The Boundary Waters Canoe Area Wilderness attracts more than 250,000 visitors each year. It is one of the most popular places in the U.S. to canoe, kayak, and hike. If you haven’t gone there yet, you need to experience the Boundary Waters Canoe Area Wilderness.
The Boundary Waters Canoe Area Wilderness is a wilderness area covering around 1,090,000 acres. It is located within the Superior National Forest in Minnesota, USA, particularly in its northeastern part. This place is popular for backpacking, fishing, canoe touring, and other types of wilderness activities.
This wilderness area attracts hundreds of thousands of people each year because of its beautiful and unique attractions. The U.S. Forest Service is administering it. The Boundary Waters Canoe Area Wilderness offers 12 different trails for hiking, 1,200 miles of canoe routes, and 2,000 backcountry campsites.
Read on to learn more about the Boundary Waters Canoe Area Wilderness, what it is, what it offers, its most popular routes and the required permits.
Boundary Waters Canoe Area Wilderness
The Boundary Waters Canoe Area Wilderness is an outdoor attraction located within the Superior National Forest. It covers a total of 1,090,000 acres in the northeastern part of Minnesota, USA. The U.S. Forest Service is administering the place.
12 Hiking Trails
Every year, approximately 250,000 people flock to this place to experience its pristine beauty and unique attractions. This place is trendy for fishing, canoeing, backpacking, dog sledding, and canoe touring. There are 12 various hiking trails in this place where you can experience its outdoor character.
The place was established as a wilderness attraction in 1978. In the past, massive glaciers have formed the area’s unique physical features. These glaciers gouged and scraped the rocks into the distinctive shapes we see today.
Rock Formations, Rugged Cliffs, and More
This area has towering rock formations, rugged cliffs, rocky shores, canyons, sandy beaches, and gentle hills. The place is also surrounded by forest and has thousands of streams and lakes that abound much fish.
To protect and preserve its rugged beauty, the Boundary Waters Canoe Area Wilderness was set aside in 1926. Then in 1964, it was included in the National Wilderness Preservation System, which was subsequently supported by legislation.
Inside the Boundary Waters Canoe Area Wilderness, you are allowed to camp, canoe, and portage, just like what the travelers from centuries ago have experienced. If you want to experience expansive solitude, get connected with nature, and face nature’s challenges, this is where you need to go.
Things You Can Do at the Boundary Waters Canoe Area Wilderness
With more than 1 million acres, the Boundary Waters Canoe Area Wilderness has many wilderness activities to offer. Some of the most popular outdoor activities that visitors in this place engaged in are canoeing, hiking, night sky viewing, and fishing:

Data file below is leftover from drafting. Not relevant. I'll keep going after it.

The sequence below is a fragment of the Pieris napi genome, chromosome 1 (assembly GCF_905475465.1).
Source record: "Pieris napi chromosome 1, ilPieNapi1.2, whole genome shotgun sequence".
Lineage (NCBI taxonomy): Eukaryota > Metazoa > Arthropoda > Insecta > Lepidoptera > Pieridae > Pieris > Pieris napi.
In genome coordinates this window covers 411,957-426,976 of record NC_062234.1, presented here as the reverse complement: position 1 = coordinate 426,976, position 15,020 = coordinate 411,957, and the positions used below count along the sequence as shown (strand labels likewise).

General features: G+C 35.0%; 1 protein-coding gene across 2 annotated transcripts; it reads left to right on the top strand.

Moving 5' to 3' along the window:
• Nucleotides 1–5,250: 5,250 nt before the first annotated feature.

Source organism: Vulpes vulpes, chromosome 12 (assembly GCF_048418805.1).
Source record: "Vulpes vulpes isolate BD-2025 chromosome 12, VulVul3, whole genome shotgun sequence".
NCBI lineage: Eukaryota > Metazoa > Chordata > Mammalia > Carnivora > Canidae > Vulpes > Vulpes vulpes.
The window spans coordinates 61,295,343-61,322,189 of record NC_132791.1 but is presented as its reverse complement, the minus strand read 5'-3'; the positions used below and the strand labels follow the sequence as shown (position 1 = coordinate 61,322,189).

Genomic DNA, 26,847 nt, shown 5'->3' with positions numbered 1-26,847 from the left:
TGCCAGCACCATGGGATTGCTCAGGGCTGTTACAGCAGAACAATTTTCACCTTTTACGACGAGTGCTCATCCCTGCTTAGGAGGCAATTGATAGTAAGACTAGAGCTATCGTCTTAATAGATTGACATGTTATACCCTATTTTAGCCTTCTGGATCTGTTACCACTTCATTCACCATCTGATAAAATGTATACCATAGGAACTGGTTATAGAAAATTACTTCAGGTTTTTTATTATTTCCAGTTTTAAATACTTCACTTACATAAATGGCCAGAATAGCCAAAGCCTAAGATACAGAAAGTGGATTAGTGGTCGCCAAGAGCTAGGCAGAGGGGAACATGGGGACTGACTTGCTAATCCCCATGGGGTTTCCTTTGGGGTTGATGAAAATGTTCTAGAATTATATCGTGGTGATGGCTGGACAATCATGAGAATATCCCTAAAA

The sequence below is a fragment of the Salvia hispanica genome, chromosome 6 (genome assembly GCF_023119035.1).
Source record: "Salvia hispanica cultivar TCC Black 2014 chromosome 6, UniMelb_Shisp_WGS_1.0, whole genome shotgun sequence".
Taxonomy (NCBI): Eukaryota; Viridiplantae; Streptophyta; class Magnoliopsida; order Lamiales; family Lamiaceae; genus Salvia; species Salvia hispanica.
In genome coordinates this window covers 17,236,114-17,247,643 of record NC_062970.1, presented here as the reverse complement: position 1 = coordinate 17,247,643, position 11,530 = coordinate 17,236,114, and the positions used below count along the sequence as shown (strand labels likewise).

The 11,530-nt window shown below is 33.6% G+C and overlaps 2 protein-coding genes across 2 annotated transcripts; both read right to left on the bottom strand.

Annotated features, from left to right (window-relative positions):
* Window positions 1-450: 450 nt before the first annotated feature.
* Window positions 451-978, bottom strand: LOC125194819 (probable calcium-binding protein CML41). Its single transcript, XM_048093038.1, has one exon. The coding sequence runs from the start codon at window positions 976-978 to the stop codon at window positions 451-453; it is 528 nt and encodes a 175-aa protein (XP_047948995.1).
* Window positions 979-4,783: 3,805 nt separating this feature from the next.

The most popular way that visitors explore this wilderness area is by canoeing. A study conducted in 2007 revealed that over 94% of people who visited the place overnight used a canoe or a non-motorized boat to explore the area.
The enormous size of the place and its many rivers, lakes, portage trails, and campsites allow for countless different routes. If you don’t know the perfect place to start, there are guidebooks and online maps that suggest possible routes based on entry points, degree of difficulty, and the travel duration.
Inside this wilderness, space is various hiking trails. This place has short trails and long trails. Among the short trails, the Eagle Mountain trail is very popular. It has a total length of 7 miles or 11 kilometers.
The Border Route Trail running from east to west is one of the longest hikes you can make. Its total length is about 65 miles or 105 kilometers. This trail starts at the northern end of the Superior Hiking Trails. The trail follows through cliffs and ridges in the west. It finally ends when the trail connects to the Kekekabic Trail.
The Kekekabic Trail is another long hike consuming around 41 miles or 66 kilometers. It starts at the Gunflight Trail and continues through the middle of the Boundary Waters Canoe Area Wilderness before it ends near Snowbank Lake. The Kekekabic Trail and the Border Route Trail are part of the much longer North Country National Scenic Trail.
There are also several loop trails in this wilderness area. They include the Sioux-Hustler Trail, the Snowbank Trail, and the Pow Wow Trail.
3. Night Sky Viewing
A fairly recent development in this remote nature place is its designation as a Dark Sky Sanctuary in 2020. It is only one of 13 such sanctuaries on the planet. The U.S. Forest Service has been working for this designation since 2008.
According to the USFS, this designation proves what visitors in the area have enjoyed for thousands of years. Starry nights, dark skies, and amazing displays of northern lights were always a part of the wilderness experience offered by this place before it earned this distinction.
With the many lakes, rivers, and streams in the area, it is not surprising that fishing would be one of the things visitors enjoy doing in the Boundary Waters Canoe Area Wilderness (BWCAW). There is plenty of game fish that recreational fishers can catch in BWCAW.
Some of the species you can catch in the waters of this place are smallmouth bass, largemouth bass, walleye, northern pike, and panfish. Many types of trout flourish in these waters. You can catch rainbow trout, lake trout, splake, and brook trout if you are lucky.
Other species like whitefish, burbot and white sucker also populate this wilderness place’s rivers, streams, and lakes. These waters harbor one of the biggest concentrations of native lake trout among the 48 states in the country.
Boundary Waters Canoe Area Routes
With so huge an area, choosing where to start in the Boundary Waters Canoe Area Wilderness is daunting. There are the usually favored entry points, and there are spots that fewer people have tried. It is even more difficult to choose the portage trails, ponds, rivers, and lakes that your route will include.